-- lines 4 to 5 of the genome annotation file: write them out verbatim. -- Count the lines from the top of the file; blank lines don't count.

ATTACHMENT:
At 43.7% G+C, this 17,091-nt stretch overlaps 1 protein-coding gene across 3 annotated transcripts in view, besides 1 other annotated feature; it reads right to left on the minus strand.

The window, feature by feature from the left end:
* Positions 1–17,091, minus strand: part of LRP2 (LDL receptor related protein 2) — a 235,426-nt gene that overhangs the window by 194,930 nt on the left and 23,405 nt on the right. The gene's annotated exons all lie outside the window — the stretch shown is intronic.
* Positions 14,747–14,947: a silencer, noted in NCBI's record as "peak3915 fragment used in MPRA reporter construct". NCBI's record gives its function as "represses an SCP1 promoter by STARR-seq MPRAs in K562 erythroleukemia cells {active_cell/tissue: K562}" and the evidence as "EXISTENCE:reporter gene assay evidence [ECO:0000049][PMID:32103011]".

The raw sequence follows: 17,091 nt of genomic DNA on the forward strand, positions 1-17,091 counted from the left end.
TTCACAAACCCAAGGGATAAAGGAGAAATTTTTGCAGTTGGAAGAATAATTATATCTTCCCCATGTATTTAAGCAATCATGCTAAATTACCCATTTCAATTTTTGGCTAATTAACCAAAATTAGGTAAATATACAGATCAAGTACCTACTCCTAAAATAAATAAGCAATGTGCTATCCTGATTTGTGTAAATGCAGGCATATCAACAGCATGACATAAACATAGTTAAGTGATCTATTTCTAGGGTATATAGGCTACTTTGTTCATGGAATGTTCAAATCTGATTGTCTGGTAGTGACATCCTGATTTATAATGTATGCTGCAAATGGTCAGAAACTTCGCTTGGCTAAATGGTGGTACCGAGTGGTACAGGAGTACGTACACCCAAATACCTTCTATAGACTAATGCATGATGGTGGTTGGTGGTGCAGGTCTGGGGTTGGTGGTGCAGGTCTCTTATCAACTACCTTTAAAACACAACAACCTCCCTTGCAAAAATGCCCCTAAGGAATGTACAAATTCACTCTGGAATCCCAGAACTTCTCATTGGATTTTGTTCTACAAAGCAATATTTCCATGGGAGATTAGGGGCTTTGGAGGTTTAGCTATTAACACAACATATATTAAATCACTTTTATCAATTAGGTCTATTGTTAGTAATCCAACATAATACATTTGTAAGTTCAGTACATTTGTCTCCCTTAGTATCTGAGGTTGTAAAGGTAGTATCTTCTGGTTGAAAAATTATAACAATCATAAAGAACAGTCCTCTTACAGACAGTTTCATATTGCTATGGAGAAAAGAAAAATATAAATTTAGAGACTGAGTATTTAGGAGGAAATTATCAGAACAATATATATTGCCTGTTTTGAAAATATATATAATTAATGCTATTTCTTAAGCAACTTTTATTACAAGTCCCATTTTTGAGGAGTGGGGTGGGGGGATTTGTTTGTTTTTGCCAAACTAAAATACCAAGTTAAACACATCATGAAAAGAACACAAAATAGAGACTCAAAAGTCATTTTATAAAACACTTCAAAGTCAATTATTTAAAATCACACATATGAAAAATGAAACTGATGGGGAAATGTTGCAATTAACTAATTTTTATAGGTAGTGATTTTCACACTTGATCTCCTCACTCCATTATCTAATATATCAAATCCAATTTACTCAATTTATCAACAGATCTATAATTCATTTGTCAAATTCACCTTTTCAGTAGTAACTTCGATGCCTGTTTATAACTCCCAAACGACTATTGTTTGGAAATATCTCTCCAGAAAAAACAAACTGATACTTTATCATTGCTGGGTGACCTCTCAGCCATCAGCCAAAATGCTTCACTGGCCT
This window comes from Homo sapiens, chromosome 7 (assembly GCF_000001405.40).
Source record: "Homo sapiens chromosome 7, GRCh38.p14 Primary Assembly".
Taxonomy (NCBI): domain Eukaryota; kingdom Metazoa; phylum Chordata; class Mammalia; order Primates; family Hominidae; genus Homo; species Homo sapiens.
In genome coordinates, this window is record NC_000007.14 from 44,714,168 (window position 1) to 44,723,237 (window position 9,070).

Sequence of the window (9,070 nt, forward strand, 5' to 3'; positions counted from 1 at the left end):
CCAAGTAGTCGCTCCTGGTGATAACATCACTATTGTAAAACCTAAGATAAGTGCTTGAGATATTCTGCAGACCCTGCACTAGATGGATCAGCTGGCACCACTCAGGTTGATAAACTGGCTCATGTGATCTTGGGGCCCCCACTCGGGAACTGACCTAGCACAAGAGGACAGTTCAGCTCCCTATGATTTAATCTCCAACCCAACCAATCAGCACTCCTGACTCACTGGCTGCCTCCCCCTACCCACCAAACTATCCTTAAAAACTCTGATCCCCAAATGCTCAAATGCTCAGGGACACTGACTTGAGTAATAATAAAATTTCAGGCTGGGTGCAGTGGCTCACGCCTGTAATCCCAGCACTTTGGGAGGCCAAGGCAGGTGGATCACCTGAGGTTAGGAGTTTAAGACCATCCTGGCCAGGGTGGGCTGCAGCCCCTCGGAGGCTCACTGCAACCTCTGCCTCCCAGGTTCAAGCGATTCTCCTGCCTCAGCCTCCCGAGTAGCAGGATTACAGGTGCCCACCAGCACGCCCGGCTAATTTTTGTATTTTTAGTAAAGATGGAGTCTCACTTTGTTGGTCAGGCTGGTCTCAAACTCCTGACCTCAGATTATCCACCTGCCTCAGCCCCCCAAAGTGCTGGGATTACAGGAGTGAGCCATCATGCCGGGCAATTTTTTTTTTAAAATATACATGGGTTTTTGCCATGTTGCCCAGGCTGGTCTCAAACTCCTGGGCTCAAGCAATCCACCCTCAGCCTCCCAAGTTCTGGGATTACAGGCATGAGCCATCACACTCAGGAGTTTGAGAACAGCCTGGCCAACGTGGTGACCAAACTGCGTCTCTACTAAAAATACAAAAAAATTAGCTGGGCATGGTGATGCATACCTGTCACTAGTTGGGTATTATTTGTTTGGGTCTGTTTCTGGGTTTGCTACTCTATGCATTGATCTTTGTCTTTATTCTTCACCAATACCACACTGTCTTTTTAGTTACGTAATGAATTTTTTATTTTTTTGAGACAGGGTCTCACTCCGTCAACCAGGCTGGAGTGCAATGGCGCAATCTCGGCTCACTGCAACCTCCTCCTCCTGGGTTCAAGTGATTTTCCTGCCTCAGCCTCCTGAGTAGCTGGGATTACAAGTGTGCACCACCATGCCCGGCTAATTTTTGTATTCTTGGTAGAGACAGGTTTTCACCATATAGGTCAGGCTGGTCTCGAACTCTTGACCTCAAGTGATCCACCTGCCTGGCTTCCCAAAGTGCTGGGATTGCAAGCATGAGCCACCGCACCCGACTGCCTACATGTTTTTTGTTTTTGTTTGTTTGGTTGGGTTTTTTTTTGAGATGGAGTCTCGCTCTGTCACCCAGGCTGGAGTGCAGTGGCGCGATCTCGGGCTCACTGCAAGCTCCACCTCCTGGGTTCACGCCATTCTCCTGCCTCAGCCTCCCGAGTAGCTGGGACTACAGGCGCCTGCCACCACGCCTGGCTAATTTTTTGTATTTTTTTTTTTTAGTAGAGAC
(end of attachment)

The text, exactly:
* Positions 14,747–14,947: a silencer, noted in NCBI's record as "peak3915 fragment used in MPRA reporter construct". NCBI's record gives its function as "represses an SCP1 promoter by STARR-seq MPRAs in K562 erythroleukemia cells {active_cell/tissue: K562}" and the evidence as "EXISTENCE:reporter gene assay evidence [ECO:0000049][PMID:32103011]".

The raw sequence follows: 17,091 nt of genomic DNA on the forward strand, positions 1-17,091 counted from the left end.